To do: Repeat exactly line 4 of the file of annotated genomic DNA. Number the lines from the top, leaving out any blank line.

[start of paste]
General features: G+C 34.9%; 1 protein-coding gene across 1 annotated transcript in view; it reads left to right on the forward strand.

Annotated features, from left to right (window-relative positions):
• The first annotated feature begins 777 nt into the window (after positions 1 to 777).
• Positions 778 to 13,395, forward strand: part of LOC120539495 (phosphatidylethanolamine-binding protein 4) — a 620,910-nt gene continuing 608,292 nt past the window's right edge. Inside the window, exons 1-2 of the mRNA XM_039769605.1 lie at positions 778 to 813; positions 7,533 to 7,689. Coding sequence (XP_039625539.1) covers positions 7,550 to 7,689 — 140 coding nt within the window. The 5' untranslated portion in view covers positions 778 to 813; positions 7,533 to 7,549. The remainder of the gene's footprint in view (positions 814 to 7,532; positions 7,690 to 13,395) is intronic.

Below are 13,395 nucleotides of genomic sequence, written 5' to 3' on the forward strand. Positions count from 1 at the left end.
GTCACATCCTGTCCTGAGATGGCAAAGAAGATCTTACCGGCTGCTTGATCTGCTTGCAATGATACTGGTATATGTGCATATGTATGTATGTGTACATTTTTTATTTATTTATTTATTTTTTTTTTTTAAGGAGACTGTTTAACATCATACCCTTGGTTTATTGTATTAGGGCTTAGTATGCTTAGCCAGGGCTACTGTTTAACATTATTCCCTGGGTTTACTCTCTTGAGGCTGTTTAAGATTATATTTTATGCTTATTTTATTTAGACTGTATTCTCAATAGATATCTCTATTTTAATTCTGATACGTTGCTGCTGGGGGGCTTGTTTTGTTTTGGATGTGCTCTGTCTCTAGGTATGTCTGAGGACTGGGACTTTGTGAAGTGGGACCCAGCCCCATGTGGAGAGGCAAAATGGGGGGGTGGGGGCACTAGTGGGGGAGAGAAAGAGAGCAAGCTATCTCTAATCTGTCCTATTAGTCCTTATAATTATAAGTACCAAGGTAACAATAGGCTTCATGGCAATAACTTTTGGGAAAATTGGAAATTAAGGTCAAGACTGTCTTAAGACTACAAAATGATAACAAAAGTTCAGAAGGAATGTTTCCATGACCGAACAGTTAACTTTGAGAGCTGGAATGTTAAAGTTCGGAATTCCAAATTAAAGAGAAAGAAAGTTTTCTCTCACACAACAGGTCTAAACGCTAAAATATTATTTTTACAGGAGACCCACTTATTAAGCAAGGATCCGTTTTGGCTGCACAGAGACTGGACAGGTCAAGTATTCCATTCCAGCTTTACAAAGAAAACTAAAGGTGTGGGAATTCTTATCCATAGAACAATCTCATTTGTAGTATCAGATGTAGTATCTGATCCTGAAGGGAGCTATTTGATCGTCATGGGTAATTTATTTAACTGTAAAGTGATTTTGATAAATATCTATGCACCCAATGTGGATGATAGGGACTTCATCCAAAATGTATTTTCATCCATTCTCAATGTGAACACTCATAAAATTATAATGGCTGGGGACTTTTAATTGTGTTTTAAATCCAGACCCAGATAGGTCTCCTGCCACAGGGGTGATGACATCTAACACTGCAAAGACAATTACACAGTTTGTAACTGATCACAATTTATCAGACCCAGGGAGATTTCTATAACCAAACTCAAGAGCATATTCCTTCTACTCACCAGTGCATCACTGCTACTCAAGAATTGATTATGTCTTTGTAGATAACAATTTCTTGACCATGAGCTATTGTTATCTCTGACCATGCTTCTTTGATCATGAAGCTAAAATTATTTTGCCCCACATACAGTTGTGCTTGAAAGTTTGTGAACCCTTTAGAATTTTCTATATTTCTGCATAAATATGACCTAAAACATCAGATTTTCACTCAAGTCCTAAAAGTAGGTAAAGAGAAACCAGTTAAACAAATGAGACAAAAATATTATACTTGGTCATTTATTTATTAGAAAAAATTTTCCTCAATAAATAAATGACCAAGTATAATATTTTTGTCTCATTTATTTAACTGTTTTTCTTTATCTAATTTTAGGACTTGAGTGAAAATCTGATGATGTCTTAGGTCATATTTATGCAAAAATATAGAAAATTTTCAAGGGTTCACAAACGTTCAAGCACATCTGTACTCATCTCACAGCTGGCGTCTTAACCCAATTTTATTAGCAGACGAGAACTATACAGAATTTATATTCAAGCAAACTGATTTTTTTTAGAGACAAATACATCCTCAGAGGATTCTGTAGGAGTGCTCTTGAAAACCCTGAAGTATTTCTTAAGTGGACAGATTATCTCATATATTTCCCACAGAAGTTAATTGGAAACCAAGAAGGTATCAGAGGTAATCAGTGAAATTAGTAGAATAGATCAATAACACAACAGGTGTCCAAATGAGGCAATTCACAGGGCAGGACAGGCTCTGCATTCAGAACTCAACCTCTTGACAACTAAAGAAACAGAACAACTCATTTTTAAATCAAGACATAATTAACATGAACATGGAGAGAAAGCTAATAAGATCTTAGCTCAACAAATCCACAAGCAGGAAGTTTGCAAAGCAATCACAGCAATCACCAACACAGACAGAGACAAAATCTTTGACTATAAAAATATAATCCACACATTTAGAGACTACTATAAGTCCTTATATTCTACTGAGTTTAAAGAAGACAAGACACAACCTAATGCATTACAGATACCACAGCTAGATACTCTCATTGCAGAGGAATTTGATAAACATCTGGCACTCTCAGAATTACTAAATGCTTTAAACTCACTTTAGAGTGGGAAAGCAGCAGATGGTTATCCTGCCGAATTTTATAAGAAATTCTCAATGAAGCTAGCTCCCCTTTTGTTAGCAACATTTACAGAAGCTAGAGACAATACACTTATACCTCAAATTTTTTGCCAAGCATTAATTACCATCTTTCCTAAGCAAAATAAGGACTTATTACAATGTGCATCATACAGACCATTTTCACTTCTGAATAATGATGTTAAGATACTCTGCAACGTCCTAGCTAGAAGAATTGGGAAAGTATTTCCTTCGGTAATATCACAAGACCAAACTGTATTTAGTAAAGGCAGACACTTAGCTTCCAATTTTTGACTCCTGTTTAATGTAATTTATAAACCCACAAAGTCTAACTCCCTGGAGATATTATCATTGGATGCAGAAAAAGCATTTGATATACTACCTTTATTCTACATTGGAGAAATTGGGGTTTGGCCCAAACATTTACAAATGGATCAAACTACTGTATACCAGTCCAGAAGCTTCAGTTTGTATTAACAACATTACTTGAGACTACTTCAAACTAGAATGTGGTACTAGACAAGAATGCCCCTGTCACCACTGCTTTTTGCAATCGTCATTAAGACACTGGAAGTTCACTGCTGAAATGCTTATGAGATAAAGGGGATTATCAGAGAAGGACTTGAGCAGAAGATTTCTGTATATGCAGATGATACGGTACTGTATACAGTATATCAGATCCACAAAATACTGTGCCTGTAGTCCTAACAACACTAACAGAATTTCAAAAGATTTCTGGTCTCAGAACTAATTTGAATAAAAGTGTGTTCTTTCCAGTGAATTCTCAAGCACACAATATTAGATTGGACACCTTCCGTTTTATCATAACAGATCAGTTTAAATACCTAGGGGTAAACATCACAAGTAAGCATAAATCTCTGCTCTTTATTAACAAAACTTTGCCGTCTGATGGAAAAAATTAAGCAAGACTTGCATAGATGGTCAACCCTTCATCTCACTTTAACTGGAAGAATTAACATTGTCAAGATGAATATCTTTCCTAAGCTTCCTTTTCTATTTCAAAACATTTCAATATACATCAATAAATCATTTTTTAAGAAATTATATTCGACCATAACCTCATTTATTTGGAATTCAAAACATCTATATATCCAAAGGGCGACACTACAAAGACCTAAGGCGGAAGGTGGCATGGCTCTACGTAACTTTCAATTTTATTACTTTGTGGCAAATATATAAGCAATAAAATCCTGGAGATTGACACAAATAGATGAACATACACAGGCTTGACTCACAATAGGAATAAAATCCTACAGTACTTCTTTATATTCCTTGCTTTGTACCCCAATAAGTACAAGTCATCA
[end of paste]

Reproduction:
• Positions 778 to 13,395, forward strand: part of LOC120539495 (phosphatidylethanolamine-binding protein 4) — a 620,910-nt gene continuing 608,292 nt past the window's right edge. Inside the window, exons 1-2 of the mRNA XM_039769605.1 lie at positions 778 to 813; positions 7,533 to 7,689. Coding sequence (XP_039625539.1) covers positions 7,550 to 7,689 — 140 coding nt within the window. The 5' untranslated portion in view covers positions 778 to 813; positions 7,533 to 7,549. The remainder of the gene's footprint in view (positions 814 to 7,532; positions 7,690 to 13,395) is intronic.